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Mulch Myths

Public Domain - Wikimedia Commons
Wikimedia Commons - https://commons.wikimedia.org/wiki/File:Gfp-wood-chips.jpg
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Mulching is a time-honored technique in the garden. Using plant-based materials like wood chips, bark, leaves, grass clippings and compost are all ways to add “organic” amendments to your soil. (I am using the term organic to mean nutrients derived from plant materials rather than plastic or rubber mulches.)

Plants need soil, water and sunlight to grow. The soil substrate, other than your watering regime in lieu of rainfall, is the place where you as the gardener have the most control. Consider a soil test, which is relatively easy to perform and cost effective, when you are ready to start a new planting. Micronutrients and pH are two important data points to have, especially if you’d like hydrangeas pink versus blue, or to have a successful blueberry planting. Your local cooperative extension office can help with soil test kits and interpreting results.

So, back to mulching. Is there a best mulch to use? YES! If you can get clean, disease-free wood chip mulch from the local arborist or tree removal service, that is your No. 1 choice. In study after study, wood chips are the winner. When you start a planting, using wood chips as the heavy mulch around your new plants gives higher survival rates and better growth (read the fact sheet here, “Wood Chip Mulch Improves Plant Establishment and Survival).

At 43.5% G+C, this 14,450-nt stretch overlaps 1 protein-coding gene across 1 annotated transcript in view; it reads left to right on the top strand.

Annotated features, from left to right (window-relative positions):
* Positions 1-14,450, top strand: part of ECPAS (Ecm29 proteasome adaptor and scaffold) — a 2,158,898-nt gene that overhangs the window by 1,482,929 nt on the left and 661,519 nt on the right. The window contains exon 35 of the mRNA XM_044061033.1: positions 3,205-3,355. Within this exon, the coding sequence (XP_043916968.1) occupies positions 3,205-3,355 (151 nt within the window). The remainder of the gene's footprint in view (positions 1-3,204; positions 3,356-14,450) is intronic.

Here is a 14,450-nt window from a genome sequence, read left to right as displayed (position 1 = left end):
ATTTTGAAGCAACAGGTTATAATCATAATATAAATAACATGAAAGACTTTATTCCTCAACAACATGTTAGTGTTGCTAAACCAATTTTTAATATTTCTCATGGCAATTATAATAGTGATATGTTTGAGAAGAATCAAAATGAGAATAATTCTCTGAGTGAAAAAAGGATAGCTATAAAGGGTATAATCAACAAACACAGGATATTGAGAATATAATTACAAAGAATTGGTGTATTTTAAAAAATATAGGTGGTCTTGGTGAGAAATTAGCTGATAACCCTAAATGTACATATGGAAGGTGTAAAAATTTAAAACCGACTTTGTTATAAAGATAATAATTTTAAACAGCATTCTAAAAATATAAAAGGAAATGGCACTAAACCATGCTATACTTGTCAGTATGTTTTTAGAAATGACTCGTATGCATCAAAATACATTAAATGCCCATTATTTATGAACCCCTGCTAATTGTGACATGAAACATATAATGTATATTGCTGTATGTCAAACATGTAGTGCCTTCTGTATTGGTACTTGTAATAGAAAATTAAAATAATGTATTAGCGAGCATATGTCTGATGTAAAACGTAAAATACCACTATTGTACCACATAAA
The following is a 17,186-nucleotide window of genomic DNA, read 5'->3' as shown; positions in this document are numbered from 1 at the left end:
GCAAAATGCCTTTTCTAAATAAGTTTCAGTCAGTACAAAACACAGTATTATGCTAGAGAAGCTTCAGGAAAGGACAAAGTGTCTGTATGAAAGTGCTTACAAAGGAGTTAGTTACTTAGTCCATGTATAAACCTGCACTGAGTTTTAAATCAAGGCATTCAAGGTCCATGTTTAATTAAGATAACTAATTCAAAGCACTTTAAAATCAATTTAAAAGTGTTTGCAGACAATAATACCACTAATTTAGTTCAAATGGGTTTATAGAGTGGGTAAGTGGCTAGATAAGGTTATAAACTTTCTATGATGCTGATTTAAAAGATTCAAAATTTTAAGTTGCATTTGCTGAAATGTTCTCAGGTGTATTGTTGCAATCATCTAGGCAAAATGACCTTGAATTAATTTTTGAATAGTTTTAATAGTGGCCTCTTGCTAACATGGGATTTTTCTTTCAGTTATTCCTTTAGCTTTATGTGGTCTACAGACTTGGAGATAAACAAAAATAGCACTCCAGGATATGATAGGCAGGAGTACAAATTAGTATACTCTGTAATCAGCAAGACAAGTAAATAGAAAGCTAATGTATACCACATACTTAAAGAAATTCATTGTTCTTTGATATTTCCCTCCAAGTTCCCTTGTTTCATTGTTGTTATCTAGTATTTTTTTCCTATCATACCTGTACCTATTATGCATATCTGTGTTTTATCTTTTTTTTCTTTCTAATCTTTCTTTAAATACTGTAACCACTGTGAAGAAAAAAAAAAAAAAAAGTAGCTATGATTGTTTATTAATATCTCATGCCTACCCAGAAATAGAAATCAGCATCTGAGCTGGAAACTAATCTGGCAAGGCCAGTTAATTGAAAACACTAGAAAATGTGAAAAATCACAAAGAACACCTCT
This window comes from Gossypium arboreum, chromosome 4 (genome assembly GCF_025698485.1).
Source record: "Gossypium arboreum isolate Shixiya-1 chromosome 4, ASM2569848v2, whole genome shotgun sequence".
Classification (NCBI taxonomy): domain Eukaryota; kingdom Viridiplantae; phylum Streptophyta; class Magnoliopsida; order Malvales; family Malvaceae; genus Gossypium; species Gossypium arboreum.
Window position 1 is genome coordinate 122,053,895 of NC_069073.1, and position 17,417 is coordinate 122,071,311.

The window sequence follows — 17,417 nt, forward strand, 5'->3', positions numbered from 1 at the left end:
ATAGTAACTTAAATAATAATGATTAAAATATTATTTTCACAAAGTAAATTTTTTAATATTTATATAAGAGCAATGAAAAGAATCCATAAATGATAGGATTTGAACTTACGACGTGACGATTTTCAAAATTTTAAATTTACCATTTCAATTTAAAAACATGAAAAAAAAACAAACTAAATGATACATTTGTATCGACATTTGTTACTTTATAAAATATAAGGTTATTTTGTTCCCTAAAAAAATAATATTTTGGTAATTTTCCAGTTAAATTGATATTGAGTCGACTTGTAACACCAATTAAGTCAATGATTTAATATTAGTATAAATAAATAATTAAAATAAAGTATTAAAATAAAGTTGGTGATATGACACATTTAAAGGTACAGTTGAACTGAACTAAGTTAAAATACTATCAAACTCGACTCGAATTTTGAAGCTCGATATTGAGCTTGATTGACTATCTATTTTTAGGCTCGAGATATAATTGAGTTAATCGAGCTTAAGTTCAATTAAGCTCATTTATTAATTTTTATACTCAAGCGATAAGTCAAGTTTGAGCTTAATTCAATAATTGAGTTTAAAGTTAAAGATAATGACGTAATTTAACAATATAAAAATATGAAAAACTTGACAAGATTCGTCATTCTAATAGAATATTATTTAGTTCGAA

Using wood chips is preferable to recycled cardboard too! Why? Cardboard can have many other chemicals embedded in it, and cardboard prevents gas diffusion from the air to the soil to the roots (link here for more information). And wood chips are free! Many municipalities will let you come get wood chips from their site — and many arborist companies will drop chips at your site. There is an app for wood chip drops!

BC_Garden_Mulch.jpg
Robyn Puffenbarger
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Wood chips in the garden at Bridgewater College to make the paths. We had chips delivered from arborists and college grounds crew.

What texture should the mulch be? To quote our expert guide, “coarse and chunky,” since this lets both gases and water infiltrate the soil and roots.

How deep should you mulch? At least 3 inches to prevent sunlight from reaching soil so you prevent weeds from sprouting, deep layers as you establish a new bed of 4-6 inches near new plantings is recommended.

Another question is about whether adding mulch changes the nitrogen levels in soils, and the research says no, mulches do not change soil nitrogen levels. For more on mulch myths, see this link and for more in-depth reading on horticultural myths, one more link!

Happy gardening,

Robyn

VHG Co-Host, Professor at Bridgewater College, and a Central Shenandoah Valley Master Gardener
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